Youth Fit

At some point in her life, Sofia Victoria De La Pena has played nearly every sport: soccer, tennis, golf, volleyball, swimming, etc. In 2012, her zeal for physical activity and her wish to better her community through service led to her launching Fit Kids Day.
Text by Sandy Lindsey | May 9, 2018 | People

Sofia Victoria De La Pena has had the pleasure of living and leading events most of her peers have yet to experience. She’s met with mayors, representatives and senators, and even travelled to Washington, D.C., to meet with the President’s Council on Fitness, Sports & Nutrition to discuss the possibility of replicating Fit Kids Day (FKD) as the model for a national initiative. And it all started out with a lunchtime conversation at school regarding the growing prevalence of obesity in the community. “I realized that I needed to counteract the myths that exercise is boring and exhausting and the idea that healthy foods can’t taste as delicious as fries,” she says.
As such, she takes great pleasure organizing her annual event, which includes an array of activities including soccer, yoga, martial arts, baseball, dance, relaxation techniques, food tastings and much more. One of her favorite stories took place at one of the first Fit Kids Day held in Pinecrest. “The Ransom Everglades Lacrosse team was present that day and many of the players were teaching the younger kids how to play,” she shares. “Much to my surprise, one of their most interested students was my younger brother, who first discovered lacrosse at that FKD event and hasn’t stopped playing the game since. Stories like this really make me want to continue my work in the community and beyond.” Moreover, her immersion in this endeavor has also taught her the importance of leadership in today’s society. “My fellow high school students that assist me in organizing each event, known as FKD Ambassadors, are all learning how to be leaders within their respective communities,” she says. “I think that’s an important aspect; not only are we combating childhood obesity by exposing youngsters to different sports and healthier food choices, but it is also molding groups of high school students into leaders.”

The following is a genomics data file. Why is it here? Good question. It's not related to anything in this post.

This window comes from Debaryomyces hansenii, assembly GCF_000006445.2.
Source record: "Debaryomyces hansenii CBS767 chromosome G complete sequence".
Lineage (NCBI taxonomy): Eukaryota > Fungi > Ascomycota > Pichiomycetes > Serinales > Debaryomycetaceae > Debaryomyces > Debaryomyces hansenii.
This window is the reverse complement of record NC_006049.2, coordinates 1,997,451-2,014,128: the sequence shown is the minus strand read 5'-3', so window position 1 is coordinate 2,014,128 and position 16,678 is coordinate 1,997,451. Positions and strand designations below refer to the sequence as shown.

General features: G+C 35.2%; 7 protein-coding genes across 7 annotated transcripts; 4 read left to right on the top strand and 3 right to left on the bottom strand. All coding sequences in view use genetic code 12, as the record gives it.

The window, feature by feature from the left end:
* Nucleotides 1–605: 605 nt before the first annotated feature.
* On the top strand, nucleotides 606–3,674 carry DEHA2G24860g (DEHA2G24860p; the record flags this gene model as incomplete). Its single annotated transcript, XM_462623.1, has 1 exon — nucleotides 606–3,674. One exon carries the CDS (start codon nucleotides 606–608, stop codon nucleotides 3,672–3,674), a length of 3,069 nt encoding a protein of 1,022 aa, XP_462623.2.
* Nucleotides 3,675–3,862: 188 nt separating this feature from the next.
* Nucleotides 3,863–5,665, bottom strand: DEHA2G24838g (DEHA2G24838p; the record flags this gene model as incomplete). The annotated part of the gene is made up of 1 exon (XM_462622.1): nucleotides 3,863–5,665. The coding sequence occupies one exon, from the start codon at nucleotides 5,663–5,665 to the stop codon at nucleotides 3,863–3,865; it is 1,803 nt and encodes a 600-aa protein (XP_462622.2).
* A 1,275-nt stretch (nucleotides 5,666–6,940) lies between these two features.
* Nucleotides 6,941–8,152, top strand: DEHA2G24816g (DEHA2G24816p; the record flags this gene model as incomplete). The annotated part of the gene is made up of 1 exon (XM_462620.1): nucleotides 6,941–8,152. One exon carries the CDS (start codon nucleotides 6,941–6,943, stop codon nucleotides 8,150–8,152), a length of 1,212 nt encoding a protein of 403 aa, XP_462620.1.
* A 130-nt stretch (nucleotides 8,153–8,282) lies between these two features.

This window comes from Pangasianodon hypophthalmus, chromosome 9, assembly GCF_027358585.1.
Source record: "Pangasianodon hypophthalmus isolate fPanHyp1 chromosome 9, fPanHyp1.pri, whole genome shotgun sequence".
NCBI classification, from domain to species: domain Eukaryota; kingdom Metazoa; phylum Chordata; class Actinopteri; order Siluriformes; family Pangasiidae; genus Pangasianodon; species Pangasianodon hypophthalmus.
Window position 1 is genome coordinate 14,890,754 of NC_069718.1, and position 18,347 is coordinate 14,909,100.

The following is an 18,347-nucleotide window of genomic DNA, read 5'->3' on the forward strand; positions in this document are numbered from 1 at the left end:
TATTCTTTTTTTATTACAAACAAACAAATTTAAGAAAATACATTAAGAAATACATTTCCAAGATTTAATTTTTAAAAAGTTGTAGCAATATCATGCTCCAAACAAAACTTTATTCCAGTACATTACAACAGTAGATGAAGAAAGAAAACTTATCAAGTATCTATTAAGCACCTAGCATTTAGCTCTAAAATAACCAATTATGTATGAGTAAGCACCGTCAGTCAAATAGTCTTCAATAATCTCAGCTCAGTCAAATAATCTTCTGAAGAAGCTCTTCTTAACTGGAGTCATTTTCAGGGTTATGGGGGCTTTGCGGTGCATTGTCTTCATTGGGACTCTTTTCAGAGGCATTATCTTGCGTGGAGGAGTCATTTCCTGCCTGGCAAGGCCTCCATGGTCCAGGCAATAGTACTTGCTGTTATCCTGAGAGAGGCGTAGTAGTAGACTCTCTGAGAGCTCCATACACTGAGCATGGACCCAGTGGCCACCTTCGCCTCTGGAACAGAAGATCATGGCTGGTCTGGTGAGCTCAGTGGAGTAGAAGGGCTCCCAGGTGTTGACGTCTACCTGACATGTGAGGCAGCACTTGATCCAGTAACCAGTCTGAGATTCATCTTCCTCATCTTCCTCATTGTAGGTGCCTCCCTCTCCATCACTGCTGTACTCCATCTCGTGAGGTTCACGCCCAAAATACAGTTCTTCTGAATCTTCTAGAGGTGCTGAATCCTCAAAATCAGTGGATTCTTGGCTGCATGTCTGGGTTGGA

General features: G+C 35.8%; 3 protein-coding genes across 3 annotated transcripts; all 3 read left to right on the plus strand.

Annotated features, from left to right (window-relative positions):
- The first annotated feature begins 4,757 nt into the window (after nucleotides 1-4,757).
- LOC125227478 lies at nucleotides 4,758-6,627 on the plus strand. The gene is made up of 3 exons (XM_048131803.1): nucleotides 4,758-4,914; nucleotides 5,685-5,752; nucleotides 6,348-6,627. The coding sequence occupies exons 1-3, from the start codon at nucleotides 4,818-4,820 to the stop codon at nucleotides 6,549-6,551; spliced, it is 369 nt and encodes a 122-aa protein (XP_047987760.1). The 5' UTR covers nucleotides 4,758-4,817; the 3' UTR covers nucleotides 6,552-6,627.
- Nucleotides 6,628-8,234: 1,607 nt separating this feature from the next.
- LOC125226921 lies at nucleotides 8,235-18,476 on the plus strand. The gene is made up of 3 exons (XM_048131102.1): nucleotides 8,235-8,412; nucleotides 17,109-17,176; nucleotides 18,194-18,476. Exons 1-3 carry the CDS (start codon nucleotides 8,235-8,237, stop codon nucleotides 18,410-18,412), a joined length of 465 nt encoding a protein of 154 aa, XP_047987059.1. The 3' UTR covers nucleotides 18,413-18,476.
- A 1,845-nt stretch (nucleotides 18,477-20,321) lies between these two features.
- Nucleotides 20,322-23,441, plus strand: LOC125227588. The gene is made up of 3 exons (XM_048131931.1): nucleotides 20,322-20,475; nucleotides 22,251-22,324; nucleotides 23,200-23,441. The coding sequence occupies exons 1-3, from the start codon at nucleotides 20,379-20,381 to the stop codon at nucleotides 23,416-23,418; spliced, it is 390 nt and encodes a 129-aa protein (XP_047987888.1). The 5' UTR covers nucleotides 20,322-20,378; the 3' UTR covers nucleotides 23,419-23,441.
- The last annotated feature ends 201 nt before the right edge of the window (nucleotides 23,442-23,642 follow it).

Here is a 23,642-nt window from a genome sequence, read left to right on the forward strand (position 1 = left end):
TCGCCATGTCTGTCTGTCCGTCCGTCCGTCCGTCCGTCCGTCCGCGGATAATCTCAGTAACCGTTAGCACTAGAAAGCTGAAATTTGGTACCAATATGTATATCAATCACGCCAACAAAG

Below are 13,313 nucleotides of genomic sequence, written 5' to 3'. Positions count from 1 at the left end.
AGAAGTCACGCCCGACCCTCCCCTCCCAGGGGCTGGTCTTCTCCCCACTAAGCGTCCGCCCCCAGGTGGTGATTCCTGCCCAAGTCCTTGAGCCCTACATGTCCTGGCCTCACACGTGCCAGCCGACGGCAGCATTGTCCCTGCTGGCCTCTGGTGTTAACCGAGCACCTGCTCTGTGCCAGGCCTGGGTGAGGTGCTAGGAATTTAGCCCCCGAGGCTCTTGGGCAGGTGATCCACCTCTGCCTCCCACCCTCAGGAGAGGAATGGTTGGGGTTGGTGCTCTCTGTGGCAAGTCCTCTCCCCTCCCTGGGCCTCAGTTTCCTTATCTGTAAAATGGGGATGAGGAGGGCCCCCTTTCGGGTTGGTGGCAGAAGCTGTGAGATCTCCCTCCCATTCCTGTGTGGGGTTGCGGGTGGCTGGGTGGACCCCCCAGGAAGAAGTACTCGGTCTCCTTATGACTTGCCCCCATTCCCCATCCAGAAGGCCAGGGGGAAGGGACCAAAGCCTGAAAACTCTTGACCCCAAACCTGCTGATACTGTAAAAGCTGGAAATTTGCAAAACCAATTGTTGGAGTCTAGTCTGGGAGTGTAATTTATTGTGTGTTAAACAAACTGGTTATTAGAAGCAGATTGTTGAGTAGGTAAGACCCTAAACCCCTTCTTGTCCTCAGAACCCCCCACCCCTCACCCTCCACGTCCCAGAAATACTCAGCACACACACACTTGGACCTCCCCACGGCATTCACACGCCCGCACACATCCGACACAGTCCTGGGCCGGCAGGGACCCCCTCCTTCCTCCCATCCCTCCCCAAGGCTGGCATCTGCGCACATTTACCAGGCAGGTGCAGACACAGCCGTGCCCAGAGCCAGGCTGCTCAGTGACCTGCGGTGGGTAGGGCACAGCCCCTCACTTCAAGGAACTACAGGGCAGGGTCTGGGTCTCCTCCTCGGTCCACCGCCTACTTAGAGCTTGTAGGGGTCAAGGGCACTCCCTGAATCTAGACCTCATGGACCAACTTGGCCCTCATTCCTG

This past summer, she went on a service trip to Cuba with Rustic Pathways. The 15 students, of which she was the only Cuban-American and Floridian, participated in an “Innovation In Action” program, brainstorming solutions to real-world problems facing Cubans, with the result that she would like to host a Fit Kids Day in Cuba in the near future.
Among the several accolades Fit Kids Day has received, the one that stands out to her most is the Congressional Record sponsored by Congressman Mario Diaz-Ballart. “Not understanding what a Congressional Record entailed, I showed up to receive it, bringing my entire family along, and only then realized the importance of this recognition, which is an official documentation of the proceedings of the U.S Congress,” she says. More recently, this past April she was honored as a “Miracle Maker” by the Women’s Committee of Big Brothers Big Sisters of Miami;